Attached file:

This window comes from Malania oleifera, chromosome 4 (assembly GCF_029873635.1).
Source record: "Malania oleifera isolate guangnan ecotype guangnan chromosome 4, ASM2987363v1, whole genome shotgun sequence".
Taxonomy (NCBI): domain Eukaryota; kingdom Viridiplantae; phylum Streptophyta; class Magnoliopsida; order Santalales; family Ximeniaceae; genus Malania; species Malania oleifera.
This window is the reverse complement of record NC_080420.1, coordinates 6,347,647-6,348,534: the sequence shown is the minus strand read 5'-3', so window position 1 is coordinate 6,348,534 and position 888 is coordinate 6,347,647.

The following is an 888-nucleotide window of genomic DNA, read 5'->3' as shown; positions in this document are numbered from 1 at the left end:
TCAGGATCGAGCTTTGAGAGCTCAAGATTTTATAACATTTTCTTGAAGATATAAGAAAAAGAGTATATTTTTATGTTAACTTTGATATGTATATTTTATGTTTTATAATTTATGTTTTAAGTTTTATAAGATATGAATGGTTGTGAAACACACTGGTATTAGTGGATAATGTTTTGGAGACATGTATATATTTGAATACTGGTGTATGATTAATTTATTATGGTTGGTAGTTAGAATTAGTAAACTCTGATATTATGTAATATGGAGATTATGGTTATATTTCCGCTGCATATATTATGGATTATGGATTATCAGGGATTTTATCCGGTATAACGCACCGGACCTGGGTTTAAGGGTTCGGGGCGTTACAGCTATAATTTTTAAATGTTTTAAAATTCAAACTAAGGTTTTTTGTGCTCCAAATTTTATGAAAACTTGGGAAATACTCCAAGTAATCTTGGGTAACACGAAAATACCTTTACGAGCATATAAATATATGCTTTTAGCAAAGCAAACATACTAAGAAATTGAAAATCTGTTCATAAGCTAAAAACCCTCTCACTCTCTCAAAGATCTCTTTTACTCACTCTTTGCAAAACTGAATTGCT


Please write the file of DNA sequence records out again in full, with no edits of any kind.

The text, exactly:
This window comes from Malania oleifera, chromosome 4 (assembly GCF_029873635.1).
Source record: "Malania oleifera isolate guangnan ecotype guangnan chromosome 4, ASM2987363v1, whole genome shotgun sequence".
Taxonomy (NCBI): domain Eukaryota; kingdom Viridiplantae; phylum Streptophyta; class Magnoliopsida; order Santalales; family Ximeniaceae; genus Malania; species Malania oleifera.
This window is the reverse complement of record NC_080420.1, coordinates 6,347,647-6,348,534: the sequence shown is the minus strand read 5'-3', so window position 1 is coordinate 6,348,534 and position 888 is coordinate 6,347,647.

The following is an 888-nucleotide window of genomic DNA, read 5'->3' as shown; positions in this document are numbered from 1 at the left end:
TCAGGATCGAGCTTTGAGAGCTCAAGATTTTATAACATTTTCTTGAAGATATAAGAAAAAGAGTATATTTTTATGTTAACTTTGATATGTATATTTTATGTTTTATAATTTATGTTTTAAGTTTTATAAGATATGAATGGTTGTGAAACACACTGGTATTAGTGGATAATGTTTTGGAGACATGTATATATTTGAATACTGGTGTATGATTAATTTATTATGGTTGGTAGTTAGAATTAGTAAACTCTGATATTATGTAATATGGAGATTATGGTTATATTTCCGCTGCATATATTATGGATTATGGATTATCAGGGATTTTATCCGGTATAACGCACCGGACCTGGGTTTAAGGGTTCGGGGCGTTACAGCTATAATTTTTAAATGTTTTAAAATTCAAACTAAGGTTTTTTGTGCTCCAAATTTTATGAAAACTTGGGAAATACTCCAAGTAATCTTGGGTAACACGAAAATACCTTTACGAGCATATAAATATATGCTTTTAGCAAAGCAAACATACTAAGAAATTGAAAATCTGTTCATAAGCTAAAAACCCTCTCACTCTCTCAAAGATCTCTTTTACTCACTCTTTGCAAAACTGAATTGCT